A couple months later, he decided to send some hot barbecue meat in a cooler, counter to counter. Back before 9/11, you could go to a counter of American Airlines and say, “Please ship this to another airport.” So he did that. Three hours later, we had a hot cooler of barbecue, several bottles of his barbecue sauce that he had mixed up for us. They were in old Jack Daniels bottles.
The light bulbs went off and it was like, “Let’s start a barbecue sauce company.” So we spent the next year, year and a half kind of daring each other to quit our jobs but also writing the business plan, talking to people about what it takes to start a company.
Andrew: What did you see there? I get that you like the food. What I’m trying to understand is as a business owner, as an entrepreneur, what did you see in the market that led you to think, “I can come in here, I can actually create a product that sells, I can build a real business?”
Scott: Two things. One was authenticity. Stubb himself was as honorable a man as I’d ever met. He was true to his quality roots. If it was going to have his face on the label, it had to be excellent. The feedback from people who tried his barbecue and barbecue sauce were basically saying, “It’s better than anything I’ve ever had in my life.” So you had this instant consumer gratification. That makes you think it’s all going to work out.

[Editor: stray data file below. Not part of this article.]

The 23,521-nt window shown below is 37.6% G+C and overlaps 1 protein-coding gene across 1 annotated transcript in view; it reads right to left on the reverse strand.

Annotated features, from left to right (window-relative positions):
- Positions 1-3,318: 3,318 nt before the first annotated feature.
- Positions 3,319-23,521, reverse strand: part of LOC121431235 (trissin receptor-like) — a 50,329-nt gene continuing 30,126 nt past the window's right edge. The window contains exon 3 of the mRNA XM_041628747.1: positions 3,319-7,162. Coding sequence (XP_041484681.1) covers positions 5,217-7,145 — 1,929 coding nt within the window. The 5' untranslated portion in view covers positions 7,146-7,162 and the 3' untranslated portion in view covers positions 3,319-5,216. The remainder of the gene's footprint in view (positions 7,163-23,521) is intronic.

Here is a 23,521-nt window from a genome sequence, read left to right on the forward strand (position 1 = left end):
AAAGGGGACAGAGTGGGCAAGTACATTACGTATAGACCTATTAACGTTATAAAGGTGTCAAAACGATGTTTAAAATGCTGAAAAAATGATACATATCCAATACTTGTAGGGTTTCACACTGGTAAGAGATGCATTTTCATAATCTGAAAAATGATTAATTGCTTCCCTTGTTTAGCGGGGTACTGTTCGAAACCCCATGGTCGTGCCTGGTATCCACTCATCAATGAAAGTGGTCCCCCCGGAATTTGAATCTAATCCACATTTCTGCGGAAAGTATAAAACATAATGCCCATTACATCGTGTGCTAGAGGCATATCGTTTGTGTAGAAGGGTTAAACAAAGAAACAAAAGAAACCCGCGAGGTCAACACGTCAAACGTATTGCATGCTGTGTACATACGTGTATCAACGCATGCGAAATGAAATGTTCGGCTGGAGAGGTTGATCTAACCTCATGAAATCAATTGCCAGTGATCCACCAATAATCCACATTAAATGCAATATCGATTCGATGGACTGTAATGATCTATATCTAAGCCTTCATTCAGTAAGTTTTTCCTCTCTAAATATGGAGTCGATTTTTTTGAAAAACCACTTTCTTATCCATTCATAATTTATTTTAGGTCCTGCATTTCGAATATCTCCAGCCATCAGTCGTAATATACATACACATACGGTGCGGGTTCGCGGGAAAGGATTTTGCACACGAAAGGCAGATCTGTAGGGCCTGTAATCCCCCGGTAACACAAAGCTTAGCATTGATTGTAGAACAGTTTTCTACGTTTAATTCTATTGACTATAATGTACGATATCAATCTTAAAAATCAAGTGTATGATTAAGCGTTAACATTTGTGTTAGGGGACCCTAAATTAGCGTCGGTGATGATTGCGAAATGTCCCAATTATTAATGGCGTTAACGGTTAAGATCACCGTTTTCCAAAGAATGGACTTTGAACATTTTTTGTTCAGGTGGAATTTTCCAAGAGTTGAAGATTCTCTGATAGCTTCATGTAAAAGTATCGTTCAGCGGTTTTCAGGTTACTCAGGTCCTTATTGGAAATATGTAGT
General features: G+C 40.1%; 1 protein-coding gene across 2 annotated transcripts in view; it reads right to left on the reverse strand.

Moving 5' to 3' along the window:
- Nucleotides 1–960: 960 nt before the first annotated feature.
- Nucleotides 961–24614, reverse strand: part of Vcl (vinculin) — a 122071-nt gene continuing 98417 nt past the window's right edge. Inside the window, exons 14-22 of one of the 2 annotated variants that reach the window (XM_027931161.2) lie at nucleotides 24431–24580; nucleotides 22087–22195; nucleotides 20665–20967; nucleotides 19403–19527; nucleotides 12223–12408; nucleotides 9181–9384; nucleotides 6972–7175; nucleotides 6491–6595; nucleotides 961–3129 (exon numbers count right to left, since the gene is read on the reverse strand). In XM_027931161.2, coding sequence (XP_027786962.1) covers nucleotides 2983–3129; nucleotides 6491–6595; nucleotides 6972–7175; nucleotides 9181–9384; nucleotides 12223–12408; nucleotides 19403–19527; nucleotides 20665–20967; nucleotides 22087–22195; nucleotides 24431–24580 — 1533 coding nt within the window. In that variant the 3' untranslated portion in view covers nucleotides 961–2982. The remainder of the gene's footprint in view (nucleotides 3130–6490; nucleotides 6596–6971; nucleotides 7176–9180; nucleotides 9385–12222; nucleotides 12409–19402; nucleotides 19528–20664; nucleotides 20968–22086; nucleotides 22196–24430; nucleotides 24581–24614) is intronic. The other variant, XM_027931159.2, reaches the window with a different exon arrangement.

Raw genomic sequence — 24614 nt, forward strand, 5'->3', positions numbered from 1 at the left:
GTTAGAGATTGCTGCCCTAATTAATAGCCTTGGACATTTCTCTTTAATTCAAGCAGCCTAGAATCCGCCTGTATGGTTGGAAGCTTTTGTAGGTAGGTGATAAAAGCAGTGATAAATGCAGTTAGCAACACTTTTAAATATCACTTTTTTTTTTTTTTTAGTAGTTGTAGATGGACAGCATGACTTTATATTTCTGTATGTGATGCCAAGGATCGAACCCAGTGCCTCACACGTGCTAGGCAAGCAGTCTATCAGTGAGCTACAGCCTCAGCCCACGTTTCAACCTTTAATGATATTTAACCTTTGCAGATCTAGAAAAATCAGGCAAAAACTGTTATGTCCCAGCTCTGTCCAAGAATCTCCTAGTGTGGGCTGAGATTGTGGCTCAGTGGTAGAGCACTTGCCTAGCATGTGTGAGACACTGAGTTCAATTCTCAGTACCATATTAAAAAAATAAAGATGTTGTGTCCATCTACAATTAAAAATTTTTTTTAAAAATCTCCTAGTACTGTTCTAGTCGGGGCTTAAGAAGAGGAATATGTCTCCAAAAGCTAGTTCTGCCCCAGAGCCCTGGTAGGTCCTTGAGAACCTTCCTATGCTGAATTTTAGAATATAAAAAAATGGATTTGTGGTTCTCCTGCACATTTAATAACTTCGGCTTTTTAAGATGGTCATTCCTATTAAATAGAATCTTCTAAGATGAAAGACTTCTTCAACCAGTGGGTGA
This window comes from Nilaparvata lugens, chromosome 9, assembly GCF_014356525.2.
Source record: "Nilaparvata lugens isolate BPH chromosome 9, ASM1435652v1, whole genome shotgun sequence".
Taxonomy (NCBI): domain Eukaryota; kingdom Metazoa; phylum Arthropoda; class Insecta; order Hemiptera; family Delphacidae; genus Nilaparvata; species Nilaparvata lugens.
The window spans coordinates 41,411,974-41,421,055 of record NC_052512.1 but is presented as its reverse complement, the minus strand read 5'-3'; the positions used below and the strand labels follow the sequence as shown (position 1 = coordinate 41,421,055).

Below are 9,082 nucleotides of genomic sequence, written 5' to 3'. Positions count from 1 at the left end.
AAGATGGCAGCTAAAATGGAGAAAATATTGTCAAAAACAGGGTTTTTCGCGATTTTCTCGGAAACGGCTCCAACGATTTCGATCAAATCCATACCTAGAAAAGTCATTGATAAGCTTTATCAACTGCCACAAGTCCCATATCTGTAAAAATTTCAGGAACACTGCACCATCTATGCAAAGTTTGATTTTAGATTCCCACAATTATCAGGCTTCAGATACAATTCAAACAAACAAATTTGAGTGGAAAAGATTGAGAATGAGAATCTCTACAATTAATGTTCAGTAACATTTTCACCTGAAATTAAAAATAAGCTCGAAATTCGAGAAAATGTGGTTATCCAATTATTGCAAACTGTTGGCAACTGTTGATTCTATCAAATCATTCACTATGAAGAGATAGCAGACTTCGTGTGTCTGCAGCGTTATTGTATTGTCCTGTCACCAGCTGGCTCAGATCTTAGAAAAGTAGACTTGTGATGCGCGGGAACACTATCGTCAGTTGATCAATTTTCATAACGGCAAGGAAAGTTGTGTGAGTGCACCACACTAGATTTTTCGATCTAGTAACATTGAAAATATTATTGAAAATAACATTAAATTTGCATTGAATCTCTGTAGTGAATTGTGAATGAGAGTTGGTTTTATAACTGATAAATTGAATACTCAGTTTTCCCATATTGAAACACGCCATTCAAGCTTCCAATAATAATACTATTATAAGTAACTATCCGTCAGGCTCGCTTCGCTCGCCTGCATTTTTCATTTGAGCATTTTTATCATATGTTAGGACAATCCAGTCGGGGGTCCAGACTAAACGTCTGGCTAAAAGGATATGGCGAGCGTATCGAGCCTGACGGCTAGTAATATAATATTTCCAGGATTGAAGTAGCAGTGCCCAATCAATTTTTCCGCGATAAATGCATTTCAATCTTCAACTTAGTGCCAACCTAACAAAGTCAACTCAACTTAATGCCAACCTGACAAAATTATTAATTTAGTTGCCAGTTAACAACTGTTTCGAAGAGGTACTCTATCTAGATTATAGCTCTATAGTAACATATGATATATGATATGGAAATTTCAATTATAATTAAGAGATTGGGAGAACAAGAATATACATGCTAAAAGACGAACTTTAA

The second thing is when you’re young, you’re a little dumb. You don’t do all the research that you probably do later in life. So, really, we didn’t want to take no for an answer. When we looked at the category, we’re like, “Who can’t succeed in the barbecue sauce world?” There’s only 75 other regional players that are selling to regional supermarkets, and there’s five multibillion dollar corporations dominating 90% of the shelves. So we were just dumb.
Andrew: And it turned out to have gone well for you. How much revenue did you hit at your height?
Scott: I think with the sale of it two years ago, it was in the mid $30 millions. So not a $400 million — the barbecue sauce category is $500 million or $600 million. We were like the number three, number four player in the branded category of barbecue and marinade, the strongest independent, of course.
Andrew: Why? Why did it work out for you? Frankly, if we were looking at this back then, I would have told you, “Stop it, look at the competitors. Look at how they have reach here. For what? Barbecue sauce that someone’s going to have to try first? How are you going to get them to try it? It’s not like you can throw a barbecue at the supermarket and explain to them what they’re tasting.” So what allowed you — I know we want to talk about Rhythm Superfoods, that’s my goal here, but I’ve got to ask you about this. Why did it work out? What did you do?
Scott: So, first of all, you are right. You’re talking about a category of barbecue sauce that was growing at one to three percent a year, so no growth in it, kind of growing at the population and that’s not very good. That’s a macroeconomic indicator that’s wrong. When we got into it, the marinade category blew up for four or five years. There was no marinade category. That gave a lot of extra space in the condiment aisle.